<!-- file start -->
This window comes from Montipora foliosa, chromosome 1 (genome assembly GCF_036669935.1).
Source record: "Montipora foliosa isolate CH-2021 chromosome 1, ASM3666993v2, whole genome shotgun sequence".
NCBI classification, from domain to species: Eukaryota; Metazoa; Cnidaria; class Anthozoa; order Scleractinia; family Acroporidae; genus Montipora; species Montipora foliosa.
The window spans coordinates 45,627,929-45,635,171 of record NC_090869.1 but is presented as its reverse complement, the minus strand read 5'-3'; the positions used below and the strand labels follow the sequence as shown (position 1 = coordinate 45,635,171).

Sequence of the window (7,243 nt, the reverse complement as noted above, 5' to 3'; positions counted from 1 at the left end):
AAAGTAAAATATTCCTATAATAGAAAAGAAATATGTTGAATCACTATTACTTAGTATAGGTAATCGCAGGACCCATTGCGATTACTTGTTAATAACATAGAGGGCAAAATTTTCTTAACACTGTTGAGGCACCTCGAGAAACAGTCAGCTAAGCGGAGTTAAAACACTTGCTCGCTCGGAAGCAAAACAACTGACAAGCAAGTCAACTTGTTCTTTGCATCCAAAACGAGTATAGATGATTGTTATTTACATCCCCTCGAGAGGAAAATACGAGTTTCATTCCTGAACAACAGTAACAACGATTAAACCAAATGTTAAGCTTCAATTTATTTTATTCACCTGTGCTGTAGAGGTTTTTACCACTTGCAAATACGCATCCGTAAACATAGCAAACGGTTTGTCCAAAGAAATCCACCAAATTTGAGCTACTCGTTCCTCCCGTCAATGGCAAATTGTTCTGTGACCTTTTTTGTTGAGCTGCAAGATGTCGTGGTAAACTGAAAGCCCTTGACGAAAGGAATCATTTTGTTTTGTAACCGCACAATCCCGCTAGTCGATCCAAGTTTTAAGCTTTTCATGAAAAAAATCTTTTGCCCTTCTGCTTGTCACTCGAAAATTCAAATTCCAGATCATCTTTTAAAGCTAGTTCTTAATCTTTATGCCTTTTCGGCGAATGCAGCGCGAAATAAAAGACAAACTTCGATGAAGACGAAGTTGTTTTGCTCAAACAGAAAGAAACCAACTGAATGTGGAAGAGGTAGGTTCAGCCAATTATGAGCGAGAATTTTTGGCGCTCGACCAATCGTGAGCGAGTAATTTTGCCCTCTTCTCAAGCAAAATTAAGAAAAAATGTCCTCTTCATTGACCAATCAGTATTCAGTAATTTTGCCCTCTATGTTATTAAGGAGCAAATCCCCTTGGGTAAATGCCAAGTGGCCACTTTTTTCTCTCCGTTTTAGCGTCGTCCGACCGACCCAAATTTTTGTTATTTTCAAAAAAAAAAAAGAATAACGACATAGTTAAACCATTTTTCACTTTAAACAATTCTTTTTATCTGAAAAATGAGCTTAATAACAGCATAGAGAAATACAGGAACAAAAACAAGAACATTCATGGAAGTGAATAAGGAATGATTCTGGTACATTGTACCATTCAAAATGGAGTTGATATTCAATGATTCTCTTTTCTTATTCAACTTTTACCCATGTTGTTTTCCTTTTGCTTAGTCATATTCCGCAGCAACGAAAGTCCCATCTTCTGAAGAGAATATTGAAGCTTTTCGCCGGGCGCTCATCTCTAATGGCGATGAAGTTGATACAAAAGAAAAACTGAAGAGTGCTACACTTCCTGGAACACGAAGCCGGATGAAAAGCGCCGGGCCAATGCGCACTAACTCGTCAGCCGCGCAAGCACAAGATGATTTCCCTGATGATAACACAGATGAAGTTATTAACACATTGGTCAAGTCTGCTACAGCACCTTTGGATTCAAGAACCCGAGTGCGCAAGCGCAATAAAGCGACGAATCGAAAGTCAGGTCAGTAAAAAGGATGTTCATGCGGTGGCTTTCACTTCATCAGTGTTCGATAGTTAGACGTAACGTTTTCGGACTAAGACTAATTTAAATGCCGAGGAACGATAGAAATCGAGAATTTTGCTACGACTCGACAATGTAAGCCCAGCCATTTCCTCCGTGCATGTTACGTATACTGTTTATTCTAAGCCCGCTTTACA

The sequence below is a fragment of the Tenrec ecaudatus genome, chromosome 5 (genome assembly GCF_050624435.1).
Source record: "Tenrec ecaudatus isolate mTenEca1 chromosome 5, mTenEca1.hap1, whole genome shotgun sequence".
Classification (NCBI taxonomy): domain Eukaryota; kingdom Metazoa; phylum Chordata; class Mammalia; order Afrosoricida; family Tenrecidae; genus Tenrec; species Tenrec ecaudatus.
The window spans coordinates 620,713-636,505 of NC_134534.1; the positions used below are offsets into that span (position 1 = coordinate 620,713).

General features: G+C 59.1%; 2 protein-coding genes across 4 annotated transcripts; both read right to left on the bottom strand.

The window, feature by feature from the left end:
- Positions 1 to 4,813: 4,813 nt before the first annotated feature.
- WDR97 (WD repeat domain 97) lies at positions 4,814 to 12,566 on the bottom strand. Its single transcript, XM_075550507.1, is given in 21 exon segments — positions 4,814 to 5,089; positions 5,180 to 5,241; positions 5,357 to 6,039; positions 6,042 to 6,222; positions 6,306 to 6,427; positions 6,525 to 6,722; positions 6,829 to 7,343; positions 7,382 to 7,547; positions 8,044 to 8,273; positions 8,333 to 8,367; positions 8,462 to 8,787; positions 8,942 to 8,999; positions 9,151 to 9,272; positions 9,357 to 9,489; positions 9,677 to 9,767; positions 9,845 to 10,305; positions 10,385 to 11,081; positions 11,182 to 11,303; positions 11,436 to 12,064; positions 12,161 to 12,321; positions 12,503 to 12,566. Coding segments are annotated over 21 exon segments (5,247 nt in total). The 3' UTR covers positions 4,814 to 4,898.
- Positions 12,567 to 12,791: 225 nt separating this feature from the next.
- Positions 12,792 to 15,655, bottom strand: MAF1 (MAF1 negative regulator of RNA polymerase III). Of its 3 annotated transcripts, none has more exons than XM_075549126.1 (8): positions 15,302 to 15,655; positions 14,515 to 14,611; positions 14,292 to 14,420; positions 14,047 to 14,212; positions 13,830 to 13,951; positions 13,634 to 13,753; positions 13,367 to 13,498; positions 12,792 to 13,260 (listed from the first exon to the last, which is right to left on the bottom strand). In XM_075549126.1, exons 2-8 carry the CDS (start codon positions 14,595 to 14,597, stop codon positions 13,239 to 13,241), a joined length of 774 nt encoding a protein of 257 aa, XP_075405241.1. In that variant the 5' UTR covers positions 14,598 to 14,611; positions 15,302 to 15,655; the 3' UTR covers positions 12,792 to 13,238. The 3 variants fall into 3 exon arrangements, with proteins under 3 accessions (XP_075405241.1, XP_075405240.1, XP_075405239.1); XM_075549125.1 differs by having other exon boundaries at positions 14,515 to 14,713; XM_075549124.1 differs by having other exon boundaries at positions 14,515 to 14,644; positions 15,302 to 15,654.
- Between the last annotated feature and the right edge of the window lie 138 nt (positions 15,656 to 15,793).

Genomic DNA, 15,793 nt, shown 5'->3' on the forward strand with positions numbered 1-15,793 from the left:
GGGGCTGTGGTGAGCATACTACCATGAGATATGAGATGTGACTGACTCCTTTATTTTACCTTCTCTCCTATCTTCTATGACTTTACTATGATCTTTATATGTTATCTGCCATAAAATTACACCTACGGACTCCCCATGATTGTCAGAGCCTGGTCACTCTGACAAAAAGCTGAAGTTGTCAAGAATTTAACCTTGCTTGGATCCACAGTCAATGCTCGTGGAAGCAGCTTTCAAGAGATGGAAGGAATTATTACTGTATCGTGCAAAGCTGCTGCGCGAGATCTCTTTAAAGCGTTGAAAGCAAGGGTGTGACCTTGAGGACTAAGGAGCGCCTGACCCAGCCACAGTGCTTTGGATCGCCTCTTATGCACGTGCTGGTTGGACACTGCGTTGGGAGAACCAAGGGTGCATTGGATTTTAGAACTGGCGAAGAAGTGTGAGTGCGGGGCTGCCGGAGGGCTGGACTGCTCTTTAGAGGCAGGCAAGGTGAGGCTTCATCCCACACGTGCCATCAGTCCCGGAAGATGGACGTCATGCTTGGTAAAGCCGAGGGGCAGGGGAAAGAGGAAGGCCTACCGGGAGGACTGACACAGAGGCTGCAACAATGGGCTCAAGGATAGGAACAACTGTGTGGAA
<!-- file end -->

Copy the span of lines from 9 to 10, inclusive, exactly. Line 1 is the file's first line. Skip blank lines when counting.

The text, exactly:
Classification (NCBI taxonomy): domain Eukaryota; kingdom Metazoa; phylum Chordata; class Mammalia; order Afrosoricida; family Tenrecidae; genus Tenrec; species Tenrec ecaudatus.
The window spans coordinates 620,713-636,505 of NC_134534.1; the positions used below are offsets into that span (position 1 = coordinate 620,713).